Most Saturday afternoons, the lobby of the 29-year-old, red-brick Lesbian, Gay, Bisexual and Transgender Community Center on West 13th Street — which everyone just calls “The Center” — is filled with people darting discreetly in and out of an array of twelve-step meetings, or with various cliques of gay and transgender New Yorkers catching up between sessions as diverse as “Bi Women of all Colors” and “New York Boys of Leather.” But last Saturday afternoon, it was filled with an angry crowd of about 150 folks carrying signs that read “FREE GAZA, SOLIDARITY WITH PALESTINIAN QUEERS,” and, “DESTROYING PALESTINIAN VILLAGES: JUST NOT FABULOUS.” “Anti-Arab hate! Queers, don’t take the bait!” chanted the crowd, whose speakers featured the queer-theory academic star Judith Butler and reps from Palestinian Queers for Boycott, Divestment and Sanctions and Young, Jewish and Proud. At the end of this non-violent “occupation” of the Center, the group dropped two bright banners from the building’s second-floor windows. “NO ANTI-ARAB HATE IN QUEER SPACE: END THE BAN,” read one.
What ban? What was going on? Wasn’t it weird enough that as hyperlocal and non-Middle-Easty a place as the Park Slope Food Coop had recently become embroiled in a controversy over whether it should carry Israeli products, especially when it hardly carries any? How on earth had the Center, an organization best known for housing groups dealing with gay rights, substance use, gay parenting and HIV/AIDS, crossed wires with the Israeli-Palestinian conflict?
It all began a year ago, when the Center, which has a long history of renting space to all manner of groups, not all of which are entirely gay or gay-related, agreed to host a party for the group Siege Busters, which opposes the Israeli naval blockade of goods coming into Israeli-occupied, Palestinian-populated Gaza. The Russian-born Jewish gay porn kingpin Michael Lucas, whose rich investor boyfriend was once on the Center’s board, complained, threatening to organize a funders’ boycott against the Center. (Lucas has long spoken out in defense of Israel and in criticism of Islam.)
The Center acquiesced, canceling the group’s party and banning them from further meetings. But a few months later, somewhat bafflingly, the Center green-lighted space for another, similar group called Queers Against Israeli Apartheid … only to turn around shortly thereafter and ban that group, not to mention all groups having anything to do with the Israeli-Palestinian crisis. “Providing space for organizing around the Israel-Palestine conflict strains resources and undermines our ability to ensure a supportive and neutral environment for everyone,” the Center said in a statement. Center executive director Glennda Testone recently declined to talk to New York.
The controversy pits the Center’s tradition of being a neutral open forum against its struggle to define where it draws the line in terms of groups it rents space to. In the past, it has banned groups only rarely, including the North American Man/Boy Love Association, a pederasty advocacy group widely reviled in the gay community. It has rarely, if it all, housed groups that didn’t in some way directly pertain to issues facing LGBT people in the New York area. “What do those groups have to do with the venue?” Lucas asks of the groups he helped get banned. “This issue is not a gay agenda, it’s an anti-Israel agenda. And the majority of gay people are indifferent to this issue or they’re pro-Israel and common-sense.”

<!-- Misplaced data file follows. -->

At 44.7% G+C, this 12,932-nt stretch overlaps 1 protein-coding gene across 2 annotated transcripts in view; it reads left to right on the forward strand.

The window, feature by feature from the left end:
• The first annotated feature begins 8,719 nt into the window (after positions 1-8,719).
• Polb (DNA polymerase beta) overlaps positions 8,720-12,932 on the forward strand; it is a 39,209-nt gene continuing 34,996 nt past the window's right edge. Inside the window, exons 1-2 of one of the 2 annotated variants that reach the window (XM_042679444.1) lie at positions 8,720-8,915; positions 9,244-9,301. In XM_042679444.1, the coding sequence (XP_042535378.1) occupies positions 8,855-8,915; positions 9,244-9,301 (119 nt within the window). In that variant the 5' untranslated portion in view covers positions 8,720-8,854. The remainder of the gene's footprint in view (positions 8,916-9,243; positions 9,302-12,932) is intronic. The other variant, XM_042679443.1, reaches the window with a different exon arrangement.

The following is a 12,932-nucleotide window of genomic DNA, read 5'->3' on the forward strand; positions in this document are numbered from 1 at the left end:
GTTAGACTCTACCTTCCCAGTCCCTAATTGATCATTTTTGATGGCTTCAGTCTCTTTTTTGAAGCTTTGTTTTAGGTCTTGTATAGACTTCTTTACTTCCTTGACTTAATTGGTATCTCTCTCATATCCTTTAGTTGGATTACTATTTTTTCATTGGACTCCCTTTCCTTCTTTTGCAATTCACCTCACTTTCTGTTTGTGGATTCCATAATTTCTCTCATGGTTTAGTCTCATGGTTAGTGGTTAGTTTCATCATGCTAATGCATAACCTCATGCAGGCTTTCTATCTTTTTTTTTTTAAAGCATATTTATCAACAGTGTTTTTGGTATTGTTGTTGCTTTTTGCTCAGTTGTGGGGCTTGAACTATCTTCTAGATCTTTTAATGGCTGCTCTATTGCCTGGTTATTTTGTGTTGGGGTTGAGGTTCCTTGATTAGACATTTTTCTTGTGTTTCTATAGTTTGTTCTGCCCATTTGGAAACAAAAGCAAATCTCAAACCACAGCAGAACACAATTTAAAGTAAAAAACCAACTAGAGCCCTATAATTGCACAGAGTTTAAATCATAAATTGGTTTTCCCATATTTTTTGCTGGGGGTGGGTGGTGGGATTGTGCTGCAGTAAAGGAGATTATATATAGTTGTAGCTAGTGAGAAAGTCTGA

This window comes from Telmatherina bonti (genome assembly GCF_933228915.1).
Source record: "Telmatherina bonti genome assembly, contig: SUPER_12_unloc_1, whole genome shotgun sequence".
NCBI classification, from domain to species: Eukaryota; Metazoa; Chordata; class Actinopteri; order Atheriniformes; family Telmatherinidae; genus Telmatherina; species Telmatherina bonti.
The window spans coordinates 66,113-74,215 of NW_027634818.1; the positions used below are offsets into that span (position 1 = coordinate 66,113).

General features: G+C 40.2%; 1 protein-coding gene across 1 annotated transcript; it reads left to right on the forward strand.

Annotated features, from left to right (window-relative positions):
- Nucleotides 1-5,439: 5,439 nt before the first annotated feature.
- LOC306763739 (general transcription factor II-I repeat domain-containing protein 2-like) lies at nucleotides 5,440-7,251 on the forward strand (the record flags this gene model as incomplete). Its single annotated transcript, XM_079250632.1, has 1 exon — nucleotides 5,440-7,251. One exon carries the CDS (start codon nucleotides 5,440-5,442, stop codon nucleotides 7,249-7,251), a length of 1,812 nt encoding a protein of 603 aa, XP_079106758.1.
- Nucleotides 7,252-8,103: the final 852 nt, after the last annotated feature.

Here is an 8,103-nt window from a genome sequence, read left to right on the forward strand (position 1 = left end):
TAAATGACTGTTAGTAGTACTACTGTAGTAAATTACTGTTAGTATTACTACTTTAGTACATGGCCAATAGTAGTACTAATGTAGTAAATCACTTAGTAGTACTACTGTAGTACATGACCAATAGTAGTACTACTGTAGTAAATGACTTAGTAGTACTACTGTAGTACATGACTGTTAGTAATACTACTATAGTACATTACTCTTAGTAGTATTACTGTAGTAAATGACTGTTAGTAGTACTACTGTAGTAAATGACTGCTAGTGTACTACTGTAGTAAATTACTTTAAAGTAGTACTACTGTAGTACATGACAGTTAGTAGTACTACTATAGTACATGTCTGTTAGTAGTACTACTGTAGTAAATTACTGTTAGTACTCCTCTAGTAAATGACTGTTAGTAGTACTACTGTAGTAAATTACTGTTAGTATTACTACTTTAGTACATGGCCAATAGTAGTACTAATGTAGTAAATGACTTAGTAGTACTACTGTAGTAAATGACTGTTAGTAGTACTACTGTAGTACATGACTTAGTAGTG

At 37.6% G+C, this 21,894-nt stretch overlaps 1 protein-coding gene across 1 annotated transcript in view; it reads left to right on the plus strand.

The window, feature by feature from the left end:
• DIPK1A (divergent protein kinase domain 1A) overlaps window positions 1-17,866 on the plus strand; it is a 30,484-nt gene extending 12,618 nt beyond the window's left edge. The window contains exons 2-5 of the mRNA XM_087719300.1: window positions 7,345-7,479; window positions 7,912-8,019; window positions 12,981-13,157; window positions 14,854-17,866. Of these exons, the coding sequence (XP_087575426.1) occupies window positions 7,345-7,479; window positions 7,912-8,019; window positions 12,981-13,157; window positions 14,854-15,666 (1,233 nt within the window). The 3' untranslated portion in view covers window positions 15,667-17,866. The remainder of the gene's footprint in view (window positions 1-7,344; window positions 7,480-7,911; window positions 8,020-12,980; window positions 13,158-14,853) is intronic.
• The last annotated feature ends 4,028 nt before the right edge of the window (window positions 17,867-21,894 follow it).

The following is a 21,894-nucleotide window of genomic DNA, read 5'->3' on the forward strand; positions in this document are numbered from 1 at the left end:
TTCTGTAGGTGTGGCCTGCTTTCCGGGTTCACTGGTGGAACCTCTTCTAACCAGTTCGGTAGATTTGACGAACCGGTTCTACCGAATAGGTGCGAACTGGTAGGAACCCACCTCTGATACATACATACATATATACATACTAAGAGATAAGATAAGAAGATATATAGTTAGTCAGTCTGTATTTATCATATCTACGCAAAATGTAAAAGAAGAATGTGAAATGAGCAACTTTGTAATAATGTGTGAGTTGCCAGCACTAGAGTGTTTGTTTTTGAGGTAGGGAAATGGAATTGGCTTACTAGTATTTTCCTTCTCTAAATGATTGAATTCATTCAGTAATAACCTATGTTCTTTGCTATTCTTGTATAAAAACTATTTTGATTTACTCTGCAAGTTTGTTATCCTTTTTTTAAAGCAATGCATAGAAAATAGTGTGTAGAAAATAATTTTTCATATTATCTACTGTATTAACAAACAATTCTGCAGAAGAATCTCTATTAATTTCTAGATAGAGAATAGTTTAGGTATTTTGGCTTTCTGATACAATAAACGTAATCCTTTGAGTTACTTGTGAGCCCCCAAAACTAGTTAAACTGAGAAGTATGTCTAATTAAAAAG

But Saturday’s protesters felt differently. “Palestinian queers have reached out to us,” said Emmaia Gelman of Queers Against Israeli Apartheid, “and you can’t fight for queer rights in a state with no civil society.” Several protesters, many of whom said they were Jewish, invoked what they called pinkwashing, Israel’s alleged touting of its progressive stance on gay rights as a way of deflecting global attention away from its treatment of Palestinians. Steve Ault, a founding Center board member who supports the protesters but wasn’t there on Saturday, says the Center is practicing exceptionalism by banning groups related to the Middle East issue. “There are several African-American groups at the Center,” he noted. “Are they not supposed to ever discuss racism?”
Some Center longtimers see what they call the Center’s “reactive” response to Lucas’s threats as reflective of an organization that, in nearly 30 years, has gone from a staff and board made up of scrappy community activists to one made up of well-paid corporate professionals intent on retaining public and private funding for the Center’s professional social services, which have mushroomed over the years. They said the Center refused to either confirm or deny rumors that politicians such as Rep. Jerrold Nadler had leaned on the organization to pull the controversial groups. (Nadler’s office declined to do so as well.) And they said that Testone, director since 2009, simply did not have the power at the Center yet to hold her ground on organizational decisions — a power that the widely respected former director, Richard Burns, accrued over more than twenty years.
“None of this would have happened under Richard,” said Ann Northrop, a longtime LGBT activist who moderated a forum at the Center last year on the issue — a forum where, she said, Lucas “wouldn’t shut up” and was “arrogant, mean and derogatory.” She added: “I suspect Richard would just have told Lucas to calm down and go away.”
Meanwhile, perhaps in an attempt to avoid looking like a total heavy, the Center hasn’t stopped the protesters from congregating regularly in its lobby, as they did Saturday. It may not be prime space, but at least they avoid paying rent.